Watch Ali H. Brivanlou, Ph.D., head of the Laboratory of Molecular Embryology at Rockefeller University in New York give a talk on Wednesday, April 17th 2013 at the Lycée Francais de New York. Much of the research of this developmental biologist focuses on the molecular events and cellular interactions that regulate the emergence of key structures in the early embryo. In the course of this research, he has made several influential discoveries, including the unanticipated finding that all embryonic cells will develop into nerve cells unless they receive signals directing them toward another fate.
Dr. Brivanlou earned a Ph.D. in molecular biology from the University of California, Berkeley, in 1990. The following year, he moved to Harvard University as a postdoctoral fellow in the laboratory of Dr. Douglas Melton. He joined the Rockefeller faculty as an assistant professor and head of laboratory in 1994 and was promoted to professor in 2000. In 1996, Dr. Brivanlou received a Presidential Early Career Award for Scientists, the U.S. government’s most prestigious honor for young investigators. His other honors include an Irma T. Hirschl Trust Career Scientist Award, a Searle Scholar Award, a Klingenstein Fellowship, a McKnight Scholar Award, a Wilson S. Stone Memorial Award, and a John Merck Scholar Award.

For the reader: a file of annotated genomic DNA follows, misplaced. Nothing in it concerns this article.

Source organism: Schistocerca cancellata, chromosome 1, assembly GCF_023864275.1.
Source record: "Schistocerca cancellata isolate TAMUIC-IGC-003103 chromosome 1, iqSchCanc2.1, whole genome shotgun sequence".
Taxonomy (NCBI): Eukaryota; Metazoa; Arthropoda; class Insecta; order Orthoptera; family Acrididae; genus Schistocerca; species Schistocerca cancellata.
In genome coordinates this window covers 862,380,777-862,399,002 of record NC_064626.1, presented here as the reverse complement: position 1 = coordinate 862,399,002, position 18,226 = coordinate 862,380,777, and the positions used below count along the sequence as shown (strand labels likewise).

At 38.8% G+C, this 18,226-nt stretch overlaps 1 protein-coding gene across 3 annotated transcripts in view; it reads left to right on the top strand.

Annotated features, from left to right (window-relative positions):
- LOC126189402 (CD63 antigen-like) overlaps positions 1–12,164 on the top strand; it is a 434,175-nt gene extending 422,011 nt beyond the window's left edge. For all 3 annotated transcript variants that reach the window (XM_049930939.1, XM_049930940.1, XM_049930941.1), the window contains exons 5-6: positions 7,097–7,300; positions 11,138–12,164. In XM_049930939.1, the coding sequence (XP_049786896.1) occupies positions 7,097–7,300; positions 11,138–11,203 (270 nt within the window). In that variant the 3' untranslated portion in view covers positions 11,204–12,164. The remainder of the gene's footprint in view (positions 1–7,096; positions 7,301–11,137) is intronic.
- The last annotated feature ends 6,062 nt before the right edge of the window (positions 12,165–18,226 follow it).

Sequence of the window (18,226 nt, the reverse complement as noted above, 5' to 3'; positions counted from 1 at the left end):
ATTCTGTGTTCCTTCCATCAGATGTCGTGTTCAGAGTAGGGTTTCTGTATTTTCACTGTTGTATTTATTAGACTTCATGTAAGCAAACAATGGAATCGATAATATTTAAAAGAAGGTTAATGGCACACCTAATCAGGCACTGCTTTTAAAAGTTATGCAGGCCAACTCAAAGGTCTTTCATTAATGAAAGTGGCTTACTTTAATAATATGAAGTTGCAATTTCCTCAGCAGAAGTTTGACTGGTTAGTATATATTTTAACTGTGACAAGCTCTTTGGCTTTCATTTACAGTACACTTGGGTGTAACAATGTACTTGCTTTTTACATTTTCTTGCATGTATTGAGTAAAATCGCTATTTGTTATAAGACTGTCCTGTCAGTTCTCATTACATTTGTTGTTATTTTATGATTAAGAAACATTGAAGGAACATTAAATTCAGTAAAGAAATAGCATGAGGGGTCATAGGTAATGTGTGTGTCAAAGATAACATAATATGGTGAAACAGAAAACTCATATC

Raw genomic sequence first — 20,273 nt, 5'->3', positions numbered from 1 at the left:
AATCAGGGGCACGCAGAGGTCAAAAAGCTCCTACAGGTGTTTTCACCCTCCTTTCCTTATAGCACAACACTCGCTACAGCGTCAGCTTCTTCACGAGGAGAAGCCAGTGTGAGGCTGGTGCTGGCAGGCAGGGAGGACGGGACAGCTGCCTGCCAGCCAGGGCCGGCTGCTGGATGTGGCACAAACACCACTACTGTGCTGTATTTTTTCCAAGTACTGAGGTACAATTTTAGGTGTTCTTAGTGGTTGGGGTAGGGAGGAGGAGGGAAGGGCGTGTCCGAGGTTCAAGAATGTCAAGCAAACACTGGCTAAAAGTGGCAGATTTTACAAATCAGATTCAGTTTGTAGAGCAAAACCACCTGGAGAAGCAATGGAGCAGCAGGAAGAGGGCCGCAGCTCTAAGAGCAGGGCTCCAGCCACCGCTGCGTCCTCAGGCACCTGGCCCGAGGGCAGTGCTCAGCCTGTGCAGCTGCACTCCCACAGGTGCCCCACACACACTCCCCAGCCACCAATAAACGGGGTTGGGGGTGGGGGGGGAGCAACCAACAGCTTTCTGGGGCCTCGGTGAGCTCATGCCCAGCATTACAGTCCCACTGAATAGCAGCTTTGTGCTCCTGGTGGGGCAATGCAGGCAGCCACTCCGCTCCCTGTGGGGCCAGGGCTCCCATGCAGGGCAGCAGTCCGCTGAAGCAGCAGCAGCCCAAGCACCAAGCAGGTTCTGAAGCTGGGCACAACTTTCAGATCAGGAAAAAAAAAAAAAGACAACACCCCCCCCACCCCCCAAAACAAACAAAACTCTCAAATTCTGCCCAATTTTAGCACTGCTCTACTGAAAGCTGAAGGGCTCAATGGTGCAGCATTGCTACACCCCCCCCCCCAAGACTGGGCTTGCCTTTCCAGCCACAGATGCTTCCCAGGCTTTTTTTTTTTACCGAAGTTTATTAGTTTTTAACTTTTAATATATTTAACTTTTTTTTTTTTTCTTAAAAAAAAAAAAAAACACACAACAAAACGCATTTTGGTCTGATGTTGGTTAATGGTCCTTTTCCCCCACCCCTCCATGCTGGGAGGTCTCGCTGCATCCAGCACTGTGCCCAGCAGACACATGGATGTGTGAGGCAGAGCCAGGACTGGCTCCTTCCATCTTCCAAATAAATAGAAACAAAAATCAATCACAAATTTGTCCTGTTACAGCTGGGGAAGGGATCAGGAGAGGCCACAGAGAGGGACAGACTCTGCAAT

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Regardez le Panel n°3 de la conférence Living With Two Languages: The Advantages of Being Bilingual qui a eu lieu le 13 avril 2013 au Lycée Français de New York. Ce panel, intitulé "Manger Bilingue : Cultural Differences on Children Nutrition in France and North America" a réuni Karen Le Billon, Jeffrey Mills, Ariane Daguin, Marion Nestle et Pascale Richard.
Pour plus d'information sur ce panel, cliquer ici : living-with-two-languages.info/panel-3/
Meet Kate Lydon, ballet dancer at the American Ballet Theatre and artist in residence at the Lycée Francais de New York from February 4th until February 8th. To learn more about her residency with the Lycée's 5th graders click here: life.lfny.org/?p=2442